NWSL player Bethany Balcer of the OL Reign has had an incredible start to her young professional career. Balcer was the first player in history to get drafted to the NWSL out of the NAIA collegiate league and soon became the Rookie of the Year.
However, she also garnered attention for her openness about her mental health. In a July 2020 match, Bethany had a panic attack and ended up taking herself out of the game. She opened up about the event on Twitter, reflecting on mental health and the importance of the mental game. Bethany recently posted on her blog about the power of self-talk. Read more from her on her blog.
“I hate myself.” These are words I uttered this past weekend, under my breath, assuming no one else heard. A friend noticed and said, “Don’t ever say that again.” Her daughter was right beside her. I immediately regretted saying it and worried what kind of thought it put into that 10-year old’s mind. And it led me to a place where I needed to address a major problem in my life– how I talk to myself.
I always admired people who were naturally good at encouraging others. Regardless of circumstance, some people have this innate quality to always say something beneficial that uplifts those around them. I’ve wondered for years now why I have never been that person, chalking it up to the fact that I had other strengths and feeding positivity to others wasn’t one of them, and there was nothing I could do to become that type of person.
What I’ve learned is that people are that way because they speak life over themselves first, which allows them to be a light to others. I have been speaking poorly to myself for years now, so it’s no mystery why I struggle to compliment others.
I remember last year in the Challenge Cup, before one our games I looked at myself in a mirror and said, “I’m confident. I’m beautiful.” And I instantly started crying, because that was the first time I ever said those words over myself. I also couldn’t get myself to fully believe it, because lies have been rooted in my mind telling me otherwise. I’ve spent the last few years questioning my worth and value as opposed to believing and declaring that I am right where I need to be and growing at the perfect pace and learning everything in due time. I am not behind. I am made for this. I am where I need to be, both in life and mentally.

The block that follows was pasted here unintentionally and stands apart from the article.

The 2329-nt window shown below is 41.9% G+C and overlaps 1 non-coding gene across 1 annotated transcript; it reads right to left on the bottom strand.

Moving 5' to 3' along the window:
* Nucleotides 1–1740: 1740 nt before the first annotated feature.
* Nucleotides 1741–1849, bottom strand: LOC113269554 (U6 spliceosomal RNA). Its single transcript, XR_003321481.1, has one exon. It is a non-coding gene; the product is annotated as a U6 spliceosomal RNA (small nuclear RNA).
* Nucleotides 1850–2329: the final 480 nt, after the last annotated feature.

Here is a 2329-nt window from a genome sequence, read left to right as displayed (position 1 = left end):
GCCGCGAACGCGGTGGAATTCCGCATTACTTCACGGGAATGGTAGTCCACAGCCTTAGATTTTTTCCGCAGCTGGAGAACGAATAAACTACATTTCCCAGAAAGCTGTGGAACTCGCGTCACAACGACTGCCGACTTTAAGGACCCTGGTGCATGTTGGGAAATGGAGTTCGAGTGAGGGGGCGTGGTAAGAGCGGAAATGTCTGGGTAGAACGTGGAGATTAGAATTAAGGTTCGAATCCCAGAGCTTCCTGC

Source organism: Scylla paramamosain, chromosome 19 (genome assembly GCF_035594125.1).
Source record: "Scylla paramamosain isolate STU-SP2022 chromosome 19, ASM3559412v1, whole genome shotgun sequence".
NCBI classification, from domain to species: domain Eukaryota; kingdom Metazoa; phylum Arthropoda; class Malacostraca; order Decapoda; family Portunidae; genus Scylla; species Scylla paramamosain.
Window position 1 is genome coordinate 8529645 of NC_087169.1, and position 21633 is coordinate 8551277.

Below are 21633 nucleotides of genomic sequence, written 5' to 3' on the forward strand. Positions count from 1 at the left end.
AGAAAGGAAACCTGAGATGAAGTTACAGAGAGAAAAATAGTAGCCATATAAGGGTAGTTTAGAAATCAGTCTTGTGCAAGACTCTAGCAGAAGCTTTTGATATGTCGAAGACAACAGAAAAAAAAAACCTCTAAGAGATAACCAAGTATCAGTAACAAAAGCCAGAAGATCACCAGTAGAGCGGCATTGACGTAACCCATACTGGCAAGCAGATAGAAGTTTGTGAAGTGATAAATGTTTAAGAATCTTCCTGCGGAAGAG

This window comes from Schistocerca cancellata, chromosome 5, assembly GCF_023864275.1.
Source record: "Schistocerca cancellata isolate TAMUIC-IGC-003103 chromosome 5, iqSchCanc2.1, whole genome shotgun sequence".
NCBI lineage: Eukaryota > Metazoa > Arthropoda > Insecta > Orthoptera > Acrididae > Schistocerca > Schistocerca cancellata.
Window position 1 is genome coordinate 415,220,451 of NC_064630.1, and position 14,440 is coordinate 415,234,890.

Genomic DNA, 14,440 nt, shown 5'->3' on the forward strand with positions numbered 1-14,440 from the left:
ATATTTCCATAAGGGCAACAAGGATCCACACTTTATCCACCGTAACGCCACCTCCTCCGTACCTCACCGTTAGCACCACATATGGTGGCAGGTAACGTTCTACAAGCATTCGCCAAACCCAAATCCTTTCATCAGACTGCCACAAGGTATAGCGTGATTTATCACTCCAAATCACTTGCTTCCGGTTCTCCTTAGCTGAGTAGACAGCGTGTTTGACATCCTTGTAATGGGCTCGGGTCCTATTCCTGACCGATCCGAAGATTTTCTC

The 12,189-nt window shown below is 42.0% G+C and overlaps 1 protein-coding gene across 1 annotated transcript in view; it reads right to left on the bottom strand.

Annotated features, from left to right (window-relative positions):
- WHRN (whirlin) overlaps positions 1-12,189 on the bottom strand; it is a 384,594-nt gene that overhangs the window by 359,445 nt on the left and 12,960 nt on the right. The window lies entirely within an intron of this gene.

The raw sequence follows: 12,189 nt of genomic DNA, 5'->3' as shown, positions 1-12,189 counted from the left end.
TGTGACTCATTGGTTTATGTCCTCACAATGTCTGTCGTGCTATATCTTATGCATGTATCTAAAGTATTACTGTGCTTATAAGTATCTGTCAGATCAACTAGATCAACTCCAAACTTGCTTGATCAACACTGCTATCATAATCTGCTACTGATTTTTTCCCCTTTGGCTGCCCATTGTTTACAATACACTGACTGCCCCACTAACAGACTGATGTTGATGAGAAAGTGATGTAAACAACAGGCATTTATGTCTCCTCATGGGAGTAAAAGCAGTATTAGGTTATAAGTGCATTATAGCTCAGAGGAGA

Self-talk is interesting because you think one thought or say one word, and that’s all you think it is– just a one time thing. It’s just a thought, it came and went. It’s not there anymore. But the reality is that word or thought has power. More power than we realize until it’s too late. Letting one negative thought fester can open the floodgates for more. And it makes it seem “normal” that all these harmful, self-degrading thoughts are floating in our minds.
Well, your mind is a sacred place! There shouldn’t be thoughts like “I’m not pretty,” “I’m not qualified,” “I’m not ________ enough.” Easier said than done, though. I am fully aware that when I mess up, compare myself, or struggle mentally, it feels easier to explain it away with a problem I possess internally.
I learn a lot about myself in my worst moments. When crap hits the fan, I tend to tear myself down. In a world plagued with comparison, it’s so easy to take a simple thought like, “I wish I was more fit” and have it turn into, “I don’t belong playing professional soccer.” Which sounds like a crazy jump, but that’s what happens. And that’s why it’s easy for me to spiral out of control. One negative thought can ruin my whole day.
So, what is one supposed to do in these moments? How do you find tangible solutions to the struggles of the mind? It’s been hard attempting to control the thoughts in my head. The other day I had a lot of anxiety, and I wasn’t handling it the way I wanted to. My thoughts led me down a dangerous path. I got to a point where I was too overwhelmed to think anymore, and I heard in my head, “You’re so weak.”